Another week, another data breach. This time, the target being US clothing retailer J. Crew.
The company announced that sometime in April of 2019, an unknown group of hackers utilized a credential stuffing attack to breach one of the company’s databases and accessed some of its customer account data.
Credential stuffing, as you may know, is an attack type that sees hackers utilizing large sets of stolen user names and passwords, which can be found in vast numbers on the Dark Web. Granted, many of the username and password combinations are old and defunct, but the data is cheap and hackers can buy hundreds of thousands of sets of credentials.
With so many in play, they’re bound to get a few hits and all they really need is one. One thing that vastly increases the chances of this kind of attack succeeding is the shocking percentage of users who still utilize the same username and password on multiple different websites.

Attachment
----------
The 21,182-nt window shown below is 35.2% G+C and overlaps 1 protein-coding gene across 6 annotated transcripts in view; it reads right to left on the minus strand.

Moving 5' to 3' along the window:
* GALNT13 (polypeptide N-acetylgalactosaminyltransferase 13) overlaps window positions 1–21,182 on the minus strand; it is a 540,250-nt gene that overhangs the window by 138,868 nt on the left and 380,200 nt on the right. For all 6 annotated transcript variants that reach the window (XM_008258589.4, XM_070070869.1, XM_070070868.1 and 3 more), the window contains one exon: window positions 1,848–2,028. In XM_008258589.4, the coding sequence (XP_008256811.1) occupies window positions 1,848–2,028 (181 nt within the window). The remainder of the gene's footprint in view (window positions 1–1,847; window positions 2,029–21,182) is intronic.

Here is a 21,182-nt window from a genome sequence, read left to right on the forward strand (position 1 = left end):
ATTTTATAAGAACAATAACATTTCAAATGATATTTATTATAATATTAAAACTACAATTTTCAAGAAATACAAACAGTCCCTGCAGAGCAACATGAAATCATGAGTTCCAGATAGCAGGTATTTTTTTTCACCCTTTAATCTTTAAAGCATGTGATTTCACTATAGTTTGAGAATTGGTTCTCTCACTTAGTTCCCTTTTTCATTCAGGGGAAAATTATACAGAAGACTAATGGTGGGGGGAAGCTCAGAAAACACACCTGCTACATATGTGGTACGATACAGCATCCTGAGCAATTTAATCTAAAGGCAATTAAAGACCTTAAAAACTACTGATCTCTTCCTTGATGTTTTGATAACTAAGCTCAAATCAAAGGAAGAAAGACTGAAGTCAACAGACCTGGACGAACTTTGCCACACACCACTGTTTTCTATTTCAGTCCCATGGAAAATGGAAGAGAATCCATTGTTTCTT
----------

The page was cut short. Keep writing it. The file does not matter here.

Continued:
When J. Crew discovered evidence of the breach via a routine scan, they immediately sent a notification to the potentially impacted customers. That notification read, in part, as follows:
“…the information that would have been accessible in your jcrew.com account includes the last four digits of credit card numbers you have stored in your account, the expiration dates, card types and billing addresses connected to those cards, and order numbers, shipping confirmation numbers, and shipment status of those orders…
We do not have reason to believe that the unauthorized party gained access to any additional information within your account, but you should change your password on any other account where your use the same password discovered in this incident.”
Along with the sending of this notification, J. Crew disabled the accounts of all impacted users.
It’s a decent response but the ‘routine sweep’ conducted by the company didn’t discover evidence of the breach for almost a year, so things aren’t quite adding up yet. Our hope is that the company will clarify things as their forensic investigation into the hack is concluded. In any case, if you’re a JCrew customer, take heed.
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